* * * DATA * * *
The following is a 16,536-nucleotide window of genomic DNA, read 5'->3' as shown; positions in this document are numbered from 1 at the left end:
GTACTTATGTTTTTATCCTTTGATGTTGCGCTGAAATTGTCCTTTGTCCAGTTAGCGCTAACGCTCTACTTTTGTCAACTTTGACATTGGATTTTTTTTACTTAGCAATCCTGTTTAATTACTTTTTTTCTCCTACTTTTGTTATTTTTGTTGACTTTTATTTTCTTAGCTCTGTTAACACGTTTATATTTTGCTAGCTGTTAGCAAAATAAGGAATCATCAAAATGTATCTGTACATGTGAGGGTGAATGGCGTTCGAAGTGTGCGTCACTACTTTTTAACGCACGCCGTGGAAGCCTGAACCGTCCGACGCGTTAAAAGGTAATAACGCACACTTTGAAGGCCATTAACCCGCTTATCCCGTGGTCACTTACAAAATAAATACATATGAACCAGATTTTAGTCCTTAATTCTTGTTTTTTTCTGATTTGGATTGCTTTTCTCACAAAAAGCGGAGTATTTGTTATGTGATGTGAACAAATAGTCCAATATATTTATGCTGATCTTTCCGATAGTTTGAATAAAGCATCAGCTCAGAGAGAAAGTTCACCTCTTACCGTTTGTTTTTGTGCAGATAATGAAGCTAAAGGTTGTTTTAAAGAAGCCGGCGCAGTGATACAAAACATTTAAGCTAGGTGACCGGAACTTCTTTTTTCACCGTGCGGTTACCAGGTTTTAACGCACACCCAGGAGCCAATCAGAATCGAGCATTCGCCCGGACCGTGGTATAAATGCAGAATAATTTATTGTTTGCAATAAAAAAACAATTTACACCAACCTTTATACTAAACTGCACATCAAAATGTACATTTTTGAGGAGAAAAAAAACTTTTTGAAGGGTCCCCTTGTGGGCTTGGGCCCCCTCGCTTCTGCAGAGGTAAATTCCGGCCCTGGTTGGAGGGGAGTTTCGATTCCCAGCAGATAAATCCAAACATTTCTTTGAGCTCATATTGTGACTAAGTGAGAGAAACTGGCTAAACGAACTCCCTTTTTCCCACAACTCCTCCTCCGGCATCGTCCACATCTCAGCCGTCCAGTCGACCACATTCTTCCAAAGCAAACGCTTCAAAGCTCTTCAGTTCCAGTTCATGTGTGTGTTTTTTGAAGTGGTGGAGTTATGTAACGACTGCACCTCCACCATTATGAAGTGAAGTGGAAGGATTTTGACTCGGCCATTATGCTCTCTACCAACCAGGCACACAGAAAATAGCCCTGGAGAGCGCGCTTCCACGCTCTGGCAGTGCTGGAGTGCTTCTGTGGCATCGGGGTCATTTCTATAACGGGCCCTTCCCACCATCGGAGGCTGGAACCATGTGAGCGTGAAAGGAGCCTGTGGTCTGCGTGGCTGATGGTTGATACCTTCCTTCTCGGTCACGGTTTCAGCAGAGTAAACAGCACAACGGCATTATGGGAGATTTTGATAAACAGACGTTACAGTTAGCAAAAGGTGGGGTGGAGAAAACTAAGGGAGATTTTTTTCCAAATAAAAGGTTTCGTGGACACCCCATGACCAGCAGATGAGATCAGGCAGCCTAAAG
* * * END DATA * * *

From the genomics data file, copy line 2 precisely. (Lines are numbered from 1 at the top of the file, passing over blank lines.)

GTACTTATGTTTTTATCCTTTGATGTTGCGCTGAAATTGTCCTTTGTCCAGTTAGCGCTAACGCTCTACTTTTGTCAACTTTGACATTGGATTTTTTTTACTTAGCAATCCTGTTTAATTACTTTTTTTCTCCTACTTTTGTTATTTTTGTTGACTTTTATTTTCTTAGCTCTGTTAACACGTTTATATTTTGCTAGCTGTTAGCAAAATAAGGAATCATCAAAATGTATCTGTACATGTGAGGGTGAATGGCGTTCGAAGTGTGCGTCACTACTTTTTAACGCACGCCGTGGAAGCCTGAACCGTCCGACGCGTTAAAAGGTAATAACGCACACTTTGAAGGCCATTAACCCGCTTATCCCGTGGTCACTTACAAAATAAATACATATGAACCAGATTTTAGTCCTTAATTCTTGTTTTTTTCTGATTTGGATTGCTTTTCTCACAAAAAGCGGAGTATTTGTTATGTGATGTGAACAAATAGTCCAATATATTTATGCTGATCTTTCCGATAGTTTGAATAAAGCATCAGCTCAGAGAGAAAGTTCACCTCTTACCGTTTGTTTTTGTGCAGATAATGAAGCTAAAGGTTGTTTTAAAGAAGCCGGCGCAGTGATACAAAACATTTAAGCTAGGTGACCGGAACTTCTTTTTTCACCGTGCGGTTACCAGGTTTTAACGCACACCCAGGAGCCAATCAGAATCGAGCATTCGCCCGGACCGTGGTATAAATGCAGAATAATTTATTGTTTGCAATAAAAAAACAATTTACACCAACCTTTATACTAAACTGCACATCAAAATGTACATTTTTGAGGAGAAAAAAAACTTTTTGAAGGGTCCCCTTGTGGGCTTGGGCCCCCTCGCTTCTGCAGAGGTAAATTCCGGCCCTGGTTGGAGGGGAGTTTCGATTCCCAGCAGATAAATCCAAACATTTCTTTGAGCTCATATTGTGACTAAGTGAGAGAAACTGGCTAAACGAACTCCCTTTTTCCCACAACTCCTCCTCCGGCATCGTCCACATCTCAGCCGTCCAGTCGACCACATTCTTCCAAAGCAAACGCTTCAAAGCTCTTCAGTTCCAGTTCATGTGTGTGTTTTTTGAAGTGGTGGAGTTATGTAACGACTGCACCTCCACCATTATGAAGTGAAGTGGAAGGATTTTGACTCGGCCATTATGCTCTCTACCAACCAGGCACACAGAAAATAGCCCTGGAGAGCGCGCTTCCACGCTCTGGCAGTGCTGGAGTGCTTCTGTGGCATCGGGGTCATTTCTATAACGGGCCCTTCCCACCATCGGAGGCTGGAACCATGTGAGCGTGAAAGGAGCCTGTGGTCTGCGTGGCTGATGGTTGATACCTTCCTTCTCGGTCACGGTTTCAGCAGAGTAAACAGCACAACGGCATTATGGGAGATTTTGATAAACAGACGTTACAGTTAGCAAAAGGTGGGGTGGAGAAAACTAAGGGAGATTTTTTTCCAAATAAAAGGTTTCGTGGACACCCCATGACCAGCAGATGAGATCAGGCAGCCTAAAG